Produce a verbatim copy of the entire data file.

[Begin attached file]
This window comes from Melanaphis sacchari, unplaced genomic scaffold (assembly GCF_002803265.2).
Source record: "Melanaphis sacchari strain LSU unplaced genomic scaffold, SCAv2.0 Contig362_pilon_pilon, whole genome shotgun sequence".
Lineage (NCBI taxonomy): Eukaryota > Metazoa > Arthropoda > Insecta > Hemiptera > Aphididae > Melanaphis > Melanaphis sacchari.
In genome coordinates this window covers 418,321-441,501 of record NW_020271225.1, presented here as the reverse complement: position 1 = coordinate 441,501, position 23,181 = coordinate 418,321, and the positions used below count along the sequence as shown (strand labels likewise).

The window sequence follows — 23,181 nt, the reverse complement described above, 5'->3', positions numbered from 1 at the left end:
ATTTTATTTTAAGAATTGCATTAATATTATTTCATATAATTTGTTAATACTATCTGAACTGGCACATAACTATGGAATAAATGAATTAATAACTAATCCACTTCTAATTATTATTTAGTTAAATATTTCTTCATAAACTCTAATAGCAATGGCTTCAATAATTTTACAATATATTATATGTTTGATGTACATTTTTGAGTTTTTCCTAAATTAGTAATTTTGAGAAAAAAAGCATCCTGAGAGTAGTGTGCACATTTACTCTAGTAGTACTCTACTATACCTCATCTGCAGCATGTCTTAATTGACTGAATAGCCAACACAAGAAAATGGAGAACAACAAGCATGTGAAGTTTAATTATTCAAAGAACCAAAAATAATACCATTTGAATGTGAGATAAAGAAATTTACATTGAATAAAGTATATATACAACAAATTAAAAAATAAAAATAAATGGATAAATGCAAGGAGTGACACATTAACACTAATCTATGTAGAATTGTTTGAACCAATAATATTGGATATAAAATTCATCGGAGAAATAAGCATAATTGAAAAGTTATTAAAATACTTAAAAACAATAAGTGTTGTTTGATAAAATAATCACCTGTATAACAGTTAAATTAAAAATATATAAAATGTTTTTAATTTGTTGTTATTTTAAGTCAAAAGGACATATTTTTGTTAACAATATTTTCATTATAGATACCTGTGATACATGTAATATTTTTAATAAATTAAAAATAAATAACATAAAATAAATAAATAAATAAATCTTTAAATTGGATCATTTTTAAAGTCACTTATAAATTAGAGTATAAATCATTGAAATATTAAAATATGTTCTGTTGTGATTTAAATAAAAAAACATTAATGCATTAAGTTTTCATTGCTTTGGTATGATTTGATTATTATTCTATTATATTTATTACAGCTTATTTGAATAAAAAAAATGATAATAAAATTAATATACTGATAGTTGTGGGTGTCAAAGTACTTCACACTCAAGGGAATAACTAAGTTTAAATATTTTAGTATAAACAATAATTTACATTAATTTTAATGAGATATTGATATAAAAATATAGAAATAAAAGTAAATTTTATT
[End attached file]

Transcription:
This window comes from Melanaphis sacchari, unplaced genomic scaffold (assembly GCF_002803265.2).
Source record: "Melanaphis sacchari strain LSU unplaced genomic scaffold, SCAv2.0 Contig362_pilon_pilon, whole genome shotgun sequence".
Lineage (NCBI taxonomy): Eukaryota > Metazoa > Arthropoda > Insecta > Hemiptera > Aphididae > Melanaphis > Melanaphis sacchari.
In genome coordinates this window covers 418,321-441,501 of record NW_020271225.1, presented here as the reverse complement: position 1 = coordinate 441,501, position 23,181 = coordinate 418,321, and the positions used below count along the sequence as shown (strand labels likewise).

The window sequence follows — 23,181 nt, the reverse complement described above, 5'->3', positions numbered from 1 at the left end:
ATTTTATTTTAAGAATTGCATTAATATTATTTCATATAATTTGTTAATACTATCTGAACTGGCACATAACTATGGAATAAATGAATTAATAACTAATCCACTTCTAATTATTATTTAGTTAAATATTTCTTCATAAACTCTAATAGCAATGGCTTCAATAATTTTACAATATATTATATGTTTGATGTACATTTTTGAGTTTTTCCTAAATTAGTAATTTTGAGAAAAAAAGCATCCTGAGAGTAGTGTGCACATTTACTCTAGTAGTACTCTACTATACCTCATCTGCAGCATGTCTTAATTGACTGAATAGCCAACACAAGAAAATGGAGAACAACAAGCATGTGAAGTTTAATTATTCAAAGAACCAAAAATAATACCATTTGAATGTGAGATAAAGAAATTTACATTGAATAAAGTATATATACAACAAATTAAAAAATAAAAATAAATGGATAAATGCAAGGAGTGACACATTAACACTAATCTATGTAGAATTGTTTGAACCAATAATATTGGATATAAAATTCATCGGAGAAATAAGCATAATTGAAAAGTTATTAAAATACTTAAAAACAATAAGTGTTGTTTGATAAAATAATCACCTGTATAACAGTTAAATTAAAAATATATAAAATGTTTTTAATTTGTTGTTATTTTAAGTCAAAAGGACATATTTTTGTTAACAATATTTTCATTATAGATACCTGTGATACATGTAATATTTTTAATAAATTAAAAATAAATAACATAAAATAAATAAATAAATAAATCTTTAAATTGGATCATTTTTAAAGTCACTTATAAATTAGAGTATAAATCATTGAAATATTAAAATATGTTCTGTTGTGATTTAAATAAAAAAACATTAATGCATTAAGTTTTCATTGCTTTGGTATGATTTGATTATTATTCTATTATATTTATTACAGCTTATTTGAATAAAAAAAATGATAATAAAATTAATATACTGATAGTTGTGGGTGTCAAAGTACTTCACACTCAAGGGAATAACTAAGTTTAAATATTTTAGTATAAACAATAATTTACATTAATTTTAATGAGATATTGATATAAAAATATAGAAATAAAAGTAAATTTTATT